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by Ken Myers

Sound thinking

The kingdom of God has public consequences

Lesslie Newbigin on the subversiveness of evangelism

by Ken Myers

by Ken Myers

The kingdom of God has public consequences

“It is not so often acknowledged that evangelism means calling people to believe something which is radically different from what is normally accepted as public truth, and that it calls for a conversion not only of the heart and will but of the mind. A serious commitment to evangelism, to the telling of the story which the Church is sent to tell, means a radical questioning of the reigning assumptions about public life. It is to affirm the gospel not only as an invitation to a private and personal decision but as public truth which ought to be acknowledged as true for the whole of the life of society. . . .”

“[T]he opening words of the ministry of Jesus include the word metanoete. At the very beginning we are warned that to understand what follows will require nothing less than a radical conversion of the mind. . . .”

“The problem of making sense of the gospel is that it calls for a change of mind which is as radical as is the action of God in becoming man and dying on a cross.”

“[W]hen the Church affirms the gospel as public truth it is challenging the whole of society to wake out of the nightmare of subjectivism and relativism, to escape from the captivity of the self turned in upon itself, and to accept the calling which is addressed to every human being to seek, acknowledge, and proclaim the truth. . . .”

“Our problem is that most of us who are Christians have been brought up bilingual. For most of our early lives, through the accepted systems of public education, we have been trained to use a language which claims to make sense of the world without the hypothesis of God. For an hour or two a week we use the other language, the language of the Bible. We are like the Christian congregations under the milet systems of the Persian and Muslim empires: we use the mother tongue of the Church on Sundays, but for the rest of our lives we use the language imposed by the occupying power. But if we are true to the language of the Church and the Bible, we know that this is not good enough. The incarnate Word is Lord of all, not just of the Church. There are not two worlds, one sacred and the other secular. There are differing ways of understanding the one world and a choice has to be made about which is the right way, the way that corresponds to reality to the reality beyond all the show which the ruler of this world can put on. . . .”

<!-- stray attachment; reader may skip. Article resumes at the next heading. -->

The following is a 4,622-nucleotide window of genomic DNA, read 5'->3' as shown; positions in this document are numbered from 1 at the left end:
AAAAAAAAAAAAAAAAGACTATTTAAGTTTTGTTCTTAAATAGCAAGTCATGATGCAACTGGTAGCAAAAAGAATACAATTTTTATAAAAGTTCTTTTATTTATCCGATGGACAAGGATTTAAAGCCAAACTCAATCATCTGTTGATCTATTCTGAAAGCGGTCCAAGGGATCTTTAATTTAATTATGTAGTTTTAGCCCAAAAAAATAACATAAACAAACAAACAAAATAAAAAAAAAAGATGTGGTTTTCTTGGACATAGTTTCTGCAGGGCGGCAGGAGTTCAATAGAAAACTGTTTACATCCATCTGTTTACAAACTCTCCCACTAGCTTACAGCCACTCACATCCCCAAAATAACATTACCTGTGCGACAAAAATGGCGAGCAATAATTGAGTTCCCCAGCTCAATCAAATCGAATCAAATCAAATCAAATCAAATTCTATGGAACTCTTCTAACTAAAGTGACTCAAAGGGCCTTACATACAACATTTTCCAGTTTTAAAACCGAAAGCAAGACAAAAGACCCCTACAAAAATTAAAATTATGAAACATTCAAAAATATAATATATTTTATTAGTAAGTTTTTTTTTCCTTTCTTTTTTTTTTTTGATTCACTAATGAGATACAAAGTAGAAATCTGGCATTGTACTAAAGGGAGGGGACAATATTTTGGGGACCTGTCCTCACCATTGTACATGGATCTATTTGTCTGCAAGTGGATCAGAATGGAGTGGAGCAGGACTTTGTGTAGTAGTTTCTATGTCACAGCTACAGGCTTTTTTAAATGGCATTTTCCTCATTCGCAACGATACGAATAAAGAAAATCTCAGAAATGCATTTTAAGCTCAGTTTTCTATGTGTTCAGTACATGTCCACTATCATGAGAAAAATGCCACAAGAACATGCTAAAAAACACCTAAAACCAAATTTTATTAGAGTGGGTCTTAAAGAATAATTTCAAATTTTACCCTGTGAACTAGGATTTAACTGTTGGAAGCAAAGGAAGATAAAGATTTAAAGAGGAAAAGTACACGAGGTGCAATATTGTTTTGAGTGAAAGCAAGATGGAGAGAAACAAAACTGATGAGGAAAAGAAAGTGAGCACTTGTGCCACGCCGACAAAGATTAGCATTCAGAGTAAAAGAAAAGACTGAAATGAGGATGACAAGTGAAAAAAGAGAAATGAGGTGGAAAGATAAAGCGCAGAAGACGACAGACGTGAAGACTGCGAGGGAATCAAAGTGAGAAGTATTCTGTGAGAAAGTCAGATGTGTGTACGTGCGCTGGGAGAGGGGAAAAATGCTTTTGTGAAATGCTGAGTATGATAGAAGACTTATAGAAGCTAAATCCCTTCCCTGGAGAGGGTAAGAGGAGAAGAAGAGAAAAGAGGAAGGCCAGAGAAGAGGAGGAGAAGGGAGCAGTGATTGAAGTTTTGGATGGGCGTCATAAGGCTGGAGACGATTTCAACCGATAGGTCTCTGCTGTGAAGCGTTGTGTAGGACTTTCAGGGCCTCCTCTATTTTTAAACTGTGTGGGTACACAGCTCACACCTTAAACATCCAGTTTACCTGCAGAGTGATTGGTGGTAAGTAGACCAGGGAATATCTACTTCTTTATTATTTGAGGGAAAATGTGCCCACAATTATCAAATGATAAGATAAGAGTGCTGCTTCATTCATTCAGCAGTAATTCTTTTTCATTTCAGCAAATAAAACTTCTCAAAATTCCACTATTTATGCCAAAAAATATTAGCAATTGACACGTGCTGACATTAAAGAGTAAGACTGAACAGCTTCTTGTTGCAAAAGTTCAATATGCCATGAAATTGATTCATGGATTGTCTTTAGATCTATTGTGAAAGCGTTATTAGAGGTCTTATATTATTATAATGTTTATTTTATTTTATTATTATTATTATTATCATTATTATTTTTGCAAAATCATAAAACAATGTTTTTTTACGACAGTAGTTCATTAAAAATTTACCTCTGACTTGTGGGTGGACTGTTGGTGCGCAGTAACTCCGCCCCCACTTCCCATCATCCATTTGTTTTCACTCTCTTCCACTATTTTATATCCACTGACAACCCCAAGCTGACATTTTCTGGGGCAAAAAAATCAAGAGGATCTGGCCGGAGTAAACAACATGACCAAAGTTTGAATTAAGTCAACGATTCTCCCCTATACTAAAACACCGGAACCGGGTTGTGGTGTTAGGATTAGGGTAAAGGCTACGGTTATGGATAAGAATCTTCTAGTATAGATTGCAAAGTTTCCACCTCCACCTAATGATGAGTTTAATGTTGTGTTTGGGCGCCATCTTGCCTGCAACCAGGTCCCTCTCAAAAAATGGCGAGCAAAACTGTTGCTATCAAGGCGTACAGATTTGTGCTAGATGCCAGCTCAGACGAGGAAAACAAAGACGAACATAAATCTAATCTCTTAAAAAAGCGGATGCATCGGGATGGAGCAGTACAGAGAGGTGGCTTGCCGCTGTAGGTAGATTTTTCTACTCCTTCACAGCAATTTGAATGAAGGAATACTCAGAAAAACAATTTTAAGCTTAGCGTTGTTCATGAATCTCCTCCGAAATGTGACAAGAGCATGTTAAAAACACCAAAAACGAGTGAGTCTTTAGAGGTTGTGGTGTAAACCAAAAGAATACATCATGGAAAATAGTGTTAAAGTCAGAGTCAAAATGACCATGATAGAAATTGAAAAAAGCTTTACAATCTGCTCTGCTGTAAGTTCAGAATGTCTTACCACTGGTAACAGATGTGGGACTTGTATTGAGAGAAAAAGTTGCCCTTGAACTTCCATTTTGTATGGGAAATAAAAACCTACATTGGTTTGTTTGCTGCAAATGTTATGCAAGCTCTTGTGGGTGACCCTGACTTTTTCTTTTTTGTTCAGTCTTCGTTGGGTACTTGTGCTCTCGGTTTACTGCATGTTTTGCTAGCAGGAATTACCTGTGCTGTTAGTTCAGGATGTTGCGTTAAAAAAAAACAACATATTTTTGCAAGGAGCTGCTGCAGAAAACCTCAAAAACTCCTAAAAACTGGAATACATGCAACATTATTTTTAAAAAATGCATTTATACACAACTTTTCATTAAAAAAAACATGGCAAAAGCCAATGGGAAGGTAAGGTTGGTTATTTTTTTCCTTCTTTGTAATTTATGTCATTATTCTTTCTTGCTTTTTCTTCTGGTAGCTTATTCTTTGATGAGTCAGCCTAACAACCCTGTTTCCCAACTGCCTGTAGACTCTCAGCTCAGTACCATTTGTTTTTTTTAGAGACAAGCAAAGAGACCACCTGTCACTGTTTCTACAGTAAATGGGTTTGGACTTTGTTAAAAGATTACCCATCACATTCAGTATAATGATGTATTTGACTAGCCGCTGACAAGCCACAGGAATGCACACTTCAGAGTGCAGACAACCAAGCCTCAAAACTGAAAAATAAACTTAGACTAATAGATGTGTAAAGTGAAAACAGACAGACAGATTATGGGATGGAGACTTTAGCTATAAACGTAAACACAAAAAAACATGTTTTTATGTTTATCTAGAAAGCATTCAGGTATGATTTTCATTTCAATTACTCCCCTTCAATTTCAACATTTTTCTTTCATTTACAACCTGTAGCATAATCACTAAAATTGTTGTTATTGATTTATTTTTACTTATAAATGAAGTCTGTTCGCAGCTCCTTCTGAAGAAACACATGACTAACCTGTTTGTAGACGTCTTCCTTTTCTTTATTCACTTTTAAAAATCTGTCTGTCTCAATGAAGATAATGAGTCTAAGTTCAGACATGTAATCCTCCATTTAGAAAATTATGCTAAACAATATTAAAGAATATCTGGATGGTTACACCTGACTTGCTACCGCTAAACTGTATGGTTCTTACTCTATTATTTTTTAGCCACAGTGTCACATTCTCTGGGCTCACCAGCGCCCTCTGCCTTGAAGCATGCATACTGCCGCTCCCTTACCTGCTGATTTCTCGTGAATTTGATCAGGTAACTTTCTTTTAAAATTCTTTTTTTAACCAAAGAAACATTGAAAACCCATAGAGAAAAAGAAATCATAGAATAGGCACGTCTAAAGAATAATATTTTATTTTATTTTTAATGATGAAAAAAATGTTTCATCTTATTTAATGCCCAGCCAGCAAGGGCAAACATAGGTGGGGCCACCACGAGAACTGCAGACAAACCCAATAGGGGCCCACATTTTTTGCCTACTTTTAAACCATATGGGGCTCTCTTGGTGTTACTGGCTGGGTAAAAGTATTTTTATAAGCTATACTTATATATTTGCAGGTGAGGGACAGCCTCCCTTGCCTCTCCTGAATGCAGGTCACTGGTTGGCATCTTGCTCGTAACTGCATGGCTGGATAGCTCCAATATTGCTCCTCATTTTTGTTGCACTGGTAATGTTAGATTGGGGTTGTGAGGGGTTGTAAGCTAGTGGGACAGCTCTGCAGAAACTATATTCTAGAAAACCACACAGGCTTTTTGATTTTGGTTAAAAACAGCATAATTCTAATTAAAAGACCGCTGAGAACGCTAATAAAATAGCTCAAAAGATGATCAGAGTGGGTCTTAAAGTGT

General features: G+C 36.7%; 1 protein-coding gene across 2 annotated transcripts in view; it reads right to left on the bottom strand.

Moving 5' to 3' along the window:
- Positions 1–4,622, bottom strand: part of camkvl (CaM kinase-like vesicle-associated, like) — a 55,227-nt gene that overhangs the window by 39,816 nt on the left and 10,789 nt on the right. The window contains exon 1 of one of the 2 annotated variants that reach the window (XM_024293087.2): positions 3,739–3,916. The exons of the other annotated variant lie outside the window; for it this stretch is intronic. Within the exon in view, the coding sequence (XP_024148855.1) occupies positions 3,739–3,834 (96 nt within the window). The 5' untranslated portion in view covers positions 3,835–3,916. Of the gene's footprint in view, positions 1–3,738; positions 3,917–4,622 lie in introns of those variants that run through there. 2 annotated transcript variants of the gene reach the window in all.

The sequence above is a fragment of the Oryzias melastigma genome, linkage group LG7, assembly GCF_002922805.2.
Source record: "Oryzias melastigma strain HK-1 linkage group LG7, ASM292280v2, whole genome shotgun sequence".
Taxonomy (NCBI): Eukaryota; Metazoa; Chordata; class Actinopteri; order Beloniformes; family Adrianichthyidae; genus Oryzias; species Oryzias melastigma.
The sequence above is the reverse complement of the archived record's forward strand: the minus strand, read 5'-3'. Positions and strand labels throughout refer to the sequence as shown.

“We have a gospel to proclaim. We have to proclaim it not merely to individuals in the personal and domestic lives. We do certainly have to do that. But we have to proclaim it as part of the continuing conversation that shapes public doctrine. It must be heard in the conversation of economists, psychiatrists, educators, scientists and politicians. We have to proclaim it not as a package of estimable values, but as the truth about what is the case, about what every human being and every human society will have to reckon with. When we are faithful in this commission we are bound to appear subversive to those who believe that the cosmos is a closed system. We may appear to threaten the achievements of these centuries in which this has been the reigning belief. In truth we shall be offering the only hope of conserving and carrying forward the good fruits of these centuries into a future which might otherwise belong to the barbarians. . . .”

“[W]hen the Church is seen simply as a voluntary society made up of those individuals who have decided to accept the Christian faith and to join themselves together for its nourishment and exercise, then the danger is that the ethical implications of the gospel come to be regarded as merely house rules for the Church, guidance for Christian behavior rather than the law of the creator with jurisdiction over the entire human family.”

—from Lesslie Newbigin, Truth to Tell: The Gospel as Public Truth (Grand Rapids: Eerdmans, 1991)

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